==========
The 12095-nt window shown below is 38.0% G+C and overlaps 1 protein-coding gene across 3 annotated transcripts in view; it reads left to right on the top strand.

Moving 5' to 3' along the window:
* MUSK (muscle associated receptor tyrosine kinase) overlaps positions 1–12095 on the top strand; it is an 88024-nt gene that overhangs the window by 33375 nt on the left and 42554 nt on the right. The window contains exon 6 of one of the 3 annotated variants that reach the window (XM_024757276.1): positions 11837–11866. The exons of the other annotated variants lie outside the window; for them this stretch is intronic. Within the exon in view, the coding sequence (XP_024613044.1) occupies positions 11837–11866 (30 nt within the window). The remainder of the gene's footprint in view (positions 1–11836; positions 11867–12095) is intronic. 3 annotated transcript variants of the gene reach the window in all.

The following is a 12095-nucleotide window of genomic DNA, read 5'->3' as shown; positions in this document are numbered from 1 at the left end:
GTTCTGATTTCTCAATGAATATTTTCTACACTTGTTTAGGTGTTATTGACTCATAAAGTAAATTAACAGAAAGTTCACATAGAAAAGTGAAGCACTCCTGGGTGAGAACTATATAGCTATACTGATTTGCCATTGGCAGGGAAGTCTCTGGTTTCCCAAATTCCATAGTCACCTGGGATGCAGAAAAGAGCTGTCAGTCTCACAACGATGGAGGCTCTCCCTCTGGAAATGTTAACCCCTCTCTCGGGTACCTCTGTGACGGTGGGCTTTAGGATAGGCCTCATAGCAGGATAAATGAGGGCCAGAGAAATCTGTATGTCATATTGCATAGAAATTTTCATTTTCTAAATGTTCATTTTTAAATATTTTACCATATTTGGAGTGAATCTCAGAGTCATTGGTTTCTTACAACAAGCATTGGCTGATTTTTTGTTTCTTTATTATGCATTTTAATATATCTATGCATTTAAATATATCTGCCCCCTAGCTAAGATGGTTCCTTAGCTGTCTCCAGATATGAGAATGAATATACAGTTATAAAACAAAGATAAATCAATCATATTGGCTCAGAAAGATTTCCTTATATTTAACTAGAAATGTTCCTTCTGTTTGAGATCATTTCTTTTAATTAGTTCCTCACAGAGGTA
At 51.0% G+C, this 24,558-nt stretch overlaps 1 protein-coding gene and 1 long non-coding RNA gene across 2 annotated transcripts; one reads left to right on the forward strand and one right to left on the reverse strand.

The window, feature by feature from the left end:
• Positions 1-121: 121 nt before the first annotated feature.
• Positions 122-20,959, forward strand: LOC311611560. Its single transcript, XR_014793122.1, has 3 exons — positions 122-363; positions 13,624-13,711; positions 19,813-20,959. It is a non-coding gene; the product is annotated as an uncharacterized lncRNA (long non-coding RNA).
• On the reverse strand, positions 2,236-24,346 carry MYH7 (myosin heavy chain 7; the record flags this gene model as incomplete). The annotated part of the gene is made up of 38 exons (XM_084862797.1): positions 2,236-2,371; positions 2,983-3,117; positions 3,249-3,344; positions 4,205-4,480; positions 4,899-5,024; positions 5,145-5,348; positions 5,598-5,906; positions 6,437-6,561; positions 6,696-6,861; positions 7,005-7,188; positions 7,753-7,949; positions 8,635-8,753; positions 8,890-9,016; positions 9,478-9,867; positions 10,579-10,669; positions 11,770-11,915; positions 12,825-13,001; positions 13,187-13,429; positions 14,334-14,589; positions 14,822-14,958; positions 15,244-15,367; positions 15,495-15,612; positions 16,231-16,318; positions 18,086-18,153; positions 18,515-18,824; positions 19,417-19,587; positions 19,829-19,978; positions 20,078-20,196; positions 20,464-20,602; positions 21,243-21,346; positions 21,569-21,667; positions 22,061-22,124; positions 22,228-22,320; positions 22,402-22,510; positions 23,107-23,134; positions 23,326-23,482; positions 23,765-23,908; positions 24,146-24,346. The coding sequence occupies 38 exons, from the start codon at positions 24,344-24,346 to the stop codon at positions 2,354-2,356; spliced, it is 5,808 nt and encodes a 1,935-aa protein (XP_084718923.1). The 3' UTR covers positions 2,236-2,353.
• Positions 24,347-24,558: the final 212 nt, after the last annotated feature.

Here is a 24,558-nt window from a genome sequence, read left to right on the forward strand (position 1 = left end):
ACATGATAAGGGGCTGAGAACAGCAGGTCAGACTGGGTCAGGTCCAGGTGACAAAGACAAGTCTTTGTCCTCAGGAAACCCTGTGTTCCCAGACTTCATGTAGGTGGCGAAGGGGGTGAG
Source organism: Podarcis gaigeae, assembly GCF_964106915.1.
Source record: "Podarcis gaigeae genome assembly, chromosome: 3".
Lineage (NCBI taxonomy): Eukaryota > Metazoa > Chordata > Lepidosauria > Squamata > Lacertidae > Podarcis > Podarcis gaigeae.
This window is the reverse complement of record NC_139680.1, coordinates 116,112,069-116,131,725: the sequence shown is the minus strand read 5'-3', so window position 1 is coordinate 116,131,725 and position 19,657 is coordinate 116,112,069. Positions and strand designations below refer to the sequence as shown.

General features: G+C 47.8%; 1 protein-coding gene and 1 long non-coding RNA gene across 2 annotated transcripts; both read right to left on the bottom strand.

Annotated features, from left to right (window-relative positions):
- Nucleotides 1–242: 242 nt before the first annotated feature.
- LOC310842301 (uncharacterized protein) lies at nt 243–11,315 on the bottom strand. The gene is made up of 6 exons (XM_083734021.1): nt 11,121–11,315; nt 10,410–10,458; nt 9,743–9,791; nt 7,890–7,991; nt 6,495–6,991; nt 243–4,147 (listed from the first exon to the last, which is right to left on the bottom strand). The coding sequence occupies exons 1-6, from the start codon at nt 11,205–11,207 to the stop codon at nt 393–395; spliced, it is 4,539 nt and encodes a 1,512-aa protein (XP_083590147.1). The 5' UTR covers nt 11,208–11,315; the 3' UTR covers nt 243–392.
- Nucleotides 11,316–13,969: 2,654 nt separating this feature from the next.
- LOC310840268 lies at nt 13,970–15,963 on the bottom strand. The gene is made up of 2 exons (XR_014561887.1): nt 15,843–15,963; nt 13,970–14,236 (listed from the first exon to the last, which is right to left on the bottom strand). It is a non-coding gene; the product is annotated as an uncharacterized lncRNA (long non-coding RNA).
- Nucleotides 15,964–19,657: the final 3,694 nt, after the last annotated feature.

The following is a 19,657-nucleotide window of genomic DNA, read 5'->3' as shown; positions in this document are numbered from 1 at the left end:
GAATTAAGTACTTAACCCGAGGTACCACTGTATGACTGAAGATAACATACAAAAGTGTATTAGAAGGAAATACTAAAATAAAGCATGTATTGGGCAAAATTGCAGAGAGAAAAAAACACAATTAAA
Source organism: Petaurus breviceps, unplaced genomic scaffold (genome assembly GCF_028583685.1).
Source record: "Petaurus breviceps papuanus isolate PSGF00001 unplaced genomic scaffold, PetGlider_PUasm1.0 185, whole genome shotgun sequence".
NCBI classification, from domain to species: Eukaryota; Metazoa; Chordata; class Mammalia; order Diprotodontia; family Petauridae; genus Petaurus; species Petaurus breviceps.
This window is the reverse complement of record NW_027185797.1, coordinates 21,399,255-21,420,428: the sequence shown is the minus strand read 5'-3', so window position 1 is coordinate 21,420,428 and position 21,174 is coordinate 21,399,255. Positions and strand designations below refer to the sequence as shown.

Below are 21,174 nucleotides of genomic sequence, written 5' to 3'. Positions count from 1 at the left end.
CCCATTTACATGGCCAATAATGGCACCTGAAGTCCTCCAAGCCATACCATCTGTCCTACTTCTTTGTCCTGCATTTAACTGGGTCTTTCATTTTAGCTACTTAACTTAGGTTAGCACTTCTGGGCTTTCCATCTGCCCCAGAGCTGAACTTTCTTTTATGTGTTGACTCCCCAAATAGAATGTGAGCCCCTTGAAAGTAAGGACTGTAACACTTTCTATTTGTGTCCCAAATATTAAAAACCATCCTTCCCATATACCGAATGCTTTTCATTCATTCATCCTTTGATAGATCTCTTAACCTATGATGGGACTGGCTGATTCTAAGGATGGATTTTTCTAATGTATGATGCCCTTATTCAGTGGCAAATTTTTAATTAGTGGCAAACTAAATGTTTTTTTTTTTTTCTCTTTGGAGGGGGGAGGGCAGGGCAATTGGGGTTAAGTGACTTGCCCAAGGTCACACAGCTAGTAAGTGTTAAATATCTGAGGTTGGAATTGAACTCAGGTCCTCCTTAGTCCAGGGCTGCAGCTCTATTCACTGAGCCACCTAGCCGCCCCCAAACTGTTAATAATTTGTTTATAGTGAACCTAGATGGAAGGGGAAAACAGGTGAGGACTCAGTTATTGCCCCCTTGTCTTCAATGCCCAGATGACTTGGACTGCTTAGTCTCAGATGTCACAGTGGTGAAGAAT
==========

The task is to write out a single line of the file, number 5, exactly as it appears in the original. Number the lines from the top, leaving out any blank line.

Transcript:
GTTCTGATTTCTCAATGAATATTTTCTACACTTGTTTAGGTGTTATTGACTCATAAAGTAAATTAACAGAAAGTTCACATAGAAAAGTGAAGCACTCCTGGGTGAGAACTATATAGCTATACTGATTTGCCATTGGCAGGGAAGTCTCTGGTTTCCCAAATTCCATAGTCACCTGGGATGCAGAAAAGAGCTGTCAGTCTCACAACGATGGAGGCTCTCCCTCTGGAAATGTTAACCCCTCTCTCGGGTACCTCTGTGACGGTGGGCTTTAGGATAGGCCTCATAGCAGGATAAATGAGGGCCAGAGAAATCTGTATGTCATATTGCATAGAAATTTTCATTTTCTAAATGTTCATTTTTAAATATTTTACCATATTTGGAGTGAATCTCAGAGTCATTGGTTTCTTACAACAAGCATTGGCTGATTTTTTGTTTCTTTATTATGCATTTTAATATATCTATGCATTTAAATATATCTGCCCCCTAGCTAAGATGGTTCCTTAGCTGTCTCCAGATATGAGAATGAATATACAGTTATAAAACAAAGATAAATCAATCATATTGGCTCAGAAAGATTTCCTTATATTTAACTAGAAATGTTCCTTCTGTTTGAGATCATTTCTTTTAATTAGTTCCTCACAGAGGTA